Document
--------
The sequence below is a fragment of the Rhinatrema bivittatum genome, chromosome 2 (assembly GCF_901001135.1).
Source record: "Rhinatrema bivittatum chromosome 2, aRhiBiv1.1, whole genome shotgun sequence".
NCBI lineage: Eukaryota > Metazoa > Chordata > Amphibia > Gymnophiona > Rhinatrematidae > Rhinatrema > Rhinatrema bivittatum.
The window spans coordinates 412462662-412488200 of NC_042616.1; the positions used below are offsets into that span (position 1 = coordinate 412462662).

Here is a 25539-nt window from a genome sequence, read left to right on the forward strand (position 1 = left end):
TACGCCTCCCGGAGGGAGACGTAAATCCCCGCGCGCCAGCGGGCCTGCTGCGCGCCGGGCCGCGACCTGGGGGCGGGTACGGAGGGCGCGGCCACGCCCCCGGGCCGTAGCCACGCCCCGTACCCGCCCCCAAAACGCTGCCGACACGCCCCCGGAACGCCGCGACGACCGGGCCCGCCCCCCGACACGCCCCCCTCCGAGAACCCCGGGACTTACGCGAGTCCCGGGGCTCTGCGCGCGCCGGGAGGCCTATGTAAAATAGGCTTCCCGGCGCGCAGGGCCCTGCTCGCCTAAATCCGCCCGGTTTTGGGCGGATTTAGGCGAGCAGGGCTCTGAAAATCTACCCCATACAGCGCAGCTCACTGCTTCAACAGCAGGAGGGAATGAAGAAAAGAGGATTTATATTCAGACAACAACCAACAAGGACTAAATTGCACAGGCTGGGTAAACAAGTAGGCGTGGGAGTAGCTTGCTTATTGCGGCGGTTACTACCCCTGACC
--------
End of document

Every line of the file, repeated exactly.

The sequence below is a fragment of the Rhinatrema bivittatum genome, chromosome 2 (assembly GCF_901001135.1).
Source record: "Rhinatrema bivittatum chromosome 2, aRhiBiv1.1, whole genome shotgun sequence".
NCBI lineage: Eukaryota > Metazoa > Chordata > Amphibia > Gymnophiona > Rhinatrematidae > Rhinatrema > Rhinatrema bivittatum.
The window spans coordinates 412462662-412488200 of NC_042616.1; the positions used below are offsets into that span (position 1 = coordinate 412462662).

Here is a 25539-nt window from a genome sequence, read left to right on the forward strand (position 1 = left end):
TACGCCTCCCGGAGGGAGACGTAAATCCCCGCGCGCCAGCGGGCCTGCTGCGCGCCGGGCCGCGACCTGGGGGCGGGTACGGAGGGCGCGGCCACGCCCCCGGGCCGTAGCCACGCCCCGTACCCGCCCCCAAAACGCTGCCGACACGCCCCCGGAACGCCGCGACGACCGGGCCCGCCCCCCGACACGCCCCCCTCCGAGAACCCCGGGACTTACGCGAGTCCCGGGGCTCTGCGCGCGCCGGGAGGCCTATGTAAAATAGGCTTCCCGGCGCGCAGGGCCCTGCTCGCCTAAATCCGCCCGGTTTTGGGCGGATTTAGGCGAGCAGGGCTCTGAAAATCTACCCCATACAGCGCAGCTCACTGCTTCAACAGCAGGAGGGAATGAAGAAAAGAGGATTTATATTCAGACAACAACCAACAAGGACTAAATTGCACAGGCTGGGTAAACAAGTAGGCGTGGGAGTAGCTTGCTTATTGCGGCGGTTACTACCCCTGACC